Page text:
Having kids — little mini me’s — is truly a blessing. It’s a lot of work, but it’s worth every moment.
Some of the best parenting lessons I’ve learned have come from seeing the way other people parent, learning the tricks of the trade through others I regard highly. I love watching my teammates who have kids, to see the way they parent, specifically while in the NFL.
My buddy, Trey Burton, is an amazing dad to his kids and husband to his wife. Parenting in the NFL is a unique and sometimes difficult situation. It’s a whole different culture to navigate for dads. The way he cares for his family and balances his career is admirable. It’s also been helpful to have parents who raised us in really great ways. I take a lot of advice from them, as well as my wife’s parents. But some of the best lessons are learned on the go, as we figure out everyday life with kids.
My son, Micah, is 7 years old now. He and his younger brother love playing sports; we’re playing football at the house together all the time now. It’s so fun to watch them grow and be a part of their lives as they discover who God has created them to be. I love that they love sports, but the hard part is, with my schedule in the NFL, I have to miss a lot of their games. Having to put together final details of our strategy with the team on Saturday, or on the road for away games, I often don’t get to be there. Those are the tough moments of being an NFL dad. But I make sure to sit down with Micah and watch the videos my wife takes of his games, and discuss with him the different plays and outcomes. I also try to call my boys after their practices to hear all about what they’re doing. It’s about staying plugged in, paying attention to what matters to them, and showing them I care no matter where I am that day.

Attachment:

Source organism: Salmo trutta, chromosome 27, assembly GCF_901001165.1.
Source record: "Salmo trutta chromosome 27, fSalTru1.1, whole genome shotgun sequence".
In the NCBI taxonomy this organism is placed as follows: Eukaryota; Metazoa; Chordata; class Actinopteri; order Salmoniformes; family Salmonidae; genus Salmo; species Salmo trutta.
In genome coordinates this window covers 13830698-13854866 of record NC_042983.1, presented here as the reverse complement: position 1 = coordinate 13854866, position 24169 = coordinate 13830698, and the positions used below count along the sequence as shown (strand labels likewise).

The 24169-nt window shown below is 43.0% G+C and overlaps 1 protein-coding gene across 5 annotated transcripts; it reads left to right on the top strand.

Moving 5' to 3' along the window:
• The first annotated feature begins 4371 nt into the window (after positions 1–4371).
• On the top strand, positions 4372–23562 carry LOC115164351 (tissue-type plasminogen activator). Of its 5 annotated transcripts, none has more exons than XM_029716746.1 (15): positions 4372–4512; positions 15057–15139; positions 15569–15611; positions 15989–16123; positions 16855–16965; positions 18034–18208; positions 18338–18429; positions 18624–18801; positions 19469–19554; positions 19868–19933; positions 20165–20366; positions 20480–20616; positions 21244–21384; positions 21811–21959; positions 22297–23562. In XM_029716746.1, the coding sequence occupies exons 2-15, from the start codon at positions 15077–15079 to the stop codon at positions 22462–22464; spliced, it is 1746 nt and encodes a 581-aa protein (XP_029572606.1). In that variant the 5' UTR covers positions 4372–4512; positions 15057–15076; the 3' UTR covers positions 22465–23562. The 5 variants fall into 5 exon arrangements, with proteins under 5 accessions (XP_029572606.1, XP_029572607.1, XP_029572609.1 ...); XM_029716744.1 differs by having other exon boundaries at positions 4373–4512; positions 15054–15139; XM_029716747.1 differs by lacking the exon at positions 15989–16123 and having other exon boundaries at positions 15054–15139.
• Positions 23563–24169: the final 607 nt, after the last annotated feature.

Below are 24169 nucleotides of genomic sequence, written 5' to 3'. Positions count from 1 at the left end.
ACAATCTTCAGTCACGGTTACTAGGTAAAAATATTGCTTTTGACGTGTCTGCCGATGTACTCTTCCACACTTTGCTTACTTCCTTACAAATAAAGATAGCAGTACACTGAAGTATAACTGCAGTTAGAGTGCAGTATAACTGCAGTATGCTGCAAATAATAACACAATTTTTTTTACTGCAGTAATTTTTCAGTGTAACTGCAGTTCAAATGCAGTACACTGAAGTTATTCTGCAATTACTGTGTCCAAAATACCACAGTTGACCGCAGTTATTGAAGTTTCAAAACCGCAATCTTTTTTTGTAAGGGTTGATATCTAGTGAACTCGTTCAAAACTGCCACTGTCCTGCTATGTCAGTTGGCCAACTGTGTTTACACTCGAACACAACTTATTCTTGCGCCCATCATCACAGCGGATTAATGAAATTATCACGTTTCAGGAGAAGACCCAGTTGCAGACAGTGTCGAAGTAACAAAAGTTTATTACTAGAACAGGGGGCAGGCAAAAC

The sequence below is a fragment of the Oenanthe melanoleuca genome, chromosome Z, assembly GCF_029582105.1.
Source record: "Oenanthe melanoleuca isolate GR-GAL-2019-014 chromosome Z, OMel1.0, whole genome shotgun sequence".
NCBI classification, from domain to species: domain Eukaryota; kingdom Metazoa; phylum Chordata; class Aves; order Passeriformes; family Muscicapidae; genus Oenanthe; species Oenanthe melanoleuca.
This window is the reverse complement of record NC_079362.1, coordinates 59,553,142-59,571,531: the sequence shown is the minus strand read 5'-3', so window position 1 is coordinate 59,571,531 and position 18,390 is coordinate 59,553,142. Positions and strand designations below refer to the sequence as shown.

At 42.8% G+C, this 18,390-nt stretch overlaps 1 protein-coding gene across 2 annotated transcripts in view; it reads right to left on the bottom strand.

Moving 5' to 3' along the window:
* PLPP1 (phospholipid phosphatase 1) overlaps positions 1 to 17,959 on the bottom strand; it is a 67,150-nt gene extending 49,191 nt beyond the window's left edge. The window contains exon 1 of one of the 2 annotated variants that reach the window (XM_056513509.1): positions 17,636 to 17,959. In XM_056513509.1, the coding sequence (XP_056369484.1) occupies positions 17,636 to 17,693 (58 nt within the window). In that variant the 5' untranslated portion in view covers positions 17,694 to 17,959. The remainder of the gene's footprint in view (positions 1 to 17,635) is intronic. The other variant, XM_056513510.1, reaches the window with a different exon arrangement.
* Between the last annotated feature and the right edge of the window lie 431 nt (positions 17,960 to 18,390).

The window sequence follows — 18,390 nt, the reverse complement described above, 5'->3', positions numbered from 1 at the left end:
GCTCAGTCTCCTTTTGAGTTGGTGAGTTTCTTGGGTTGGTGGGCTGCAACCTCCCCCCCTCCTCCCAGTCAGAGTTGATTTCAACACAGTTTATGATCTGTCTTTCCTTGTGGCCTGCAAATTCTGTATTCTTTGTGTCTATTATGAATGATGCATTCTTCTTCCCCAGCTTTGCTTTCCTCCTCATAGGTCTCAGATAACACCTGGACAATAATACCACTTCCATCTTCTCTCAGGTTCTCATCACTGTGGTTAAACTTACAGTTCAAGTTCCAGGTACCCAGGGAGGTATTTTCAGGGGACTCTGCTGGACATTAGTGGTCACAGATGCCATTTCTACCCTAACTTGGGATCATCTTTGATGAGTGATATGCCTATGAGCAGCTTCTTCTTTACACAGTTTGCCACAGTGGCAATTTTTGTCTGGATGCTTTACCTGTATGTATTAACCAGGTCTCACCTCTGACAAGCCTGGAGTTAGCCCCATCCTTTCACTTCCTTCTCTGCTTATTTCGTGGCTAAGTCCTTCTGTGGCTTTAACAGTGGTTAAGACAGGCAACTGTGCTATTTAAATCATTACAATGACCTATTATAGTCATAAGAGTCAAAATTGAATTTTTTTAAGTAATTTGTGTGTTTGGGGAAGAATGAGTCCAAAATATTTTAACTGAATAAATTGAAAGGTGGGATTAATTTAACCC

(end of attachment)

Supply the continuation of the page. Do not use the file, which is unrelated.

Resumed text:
We want our kids to be in the world, but not of it. We want them to experience and see things that are age-appropriate, without sheltering them to what is real. Many parents want to make things as comfortable as they can for their kids, and while we do want to protect them, we don’t want to keep them away from what’s realistic. I don’t think that’s healthy for anyone. We are preparing our kids to be soldiers for Christ in a real world, so that as they grow older, they can go out, fully equipped for any situation in which they may share the Gospel with others.
In our house, what we say as parents goes. But we also want our kids to know that they can always ask questions about why we are doing things. We want to explain the reasons why we discipline them, so they can understand our love and protection over them. We don’t have a heavy hand on them for no reason. We aim to train them up in Godliness so they can be fully equipped as the men and women God has created and called them to be.
— Chris Maragos, Philadelphia Eagles safety
Chris Maragos is a regular contributor to The Increase, providing monthly articles and opinions.
Check out Chris’ Increase profile here: http://theincrease.com/author/chris-maragos/
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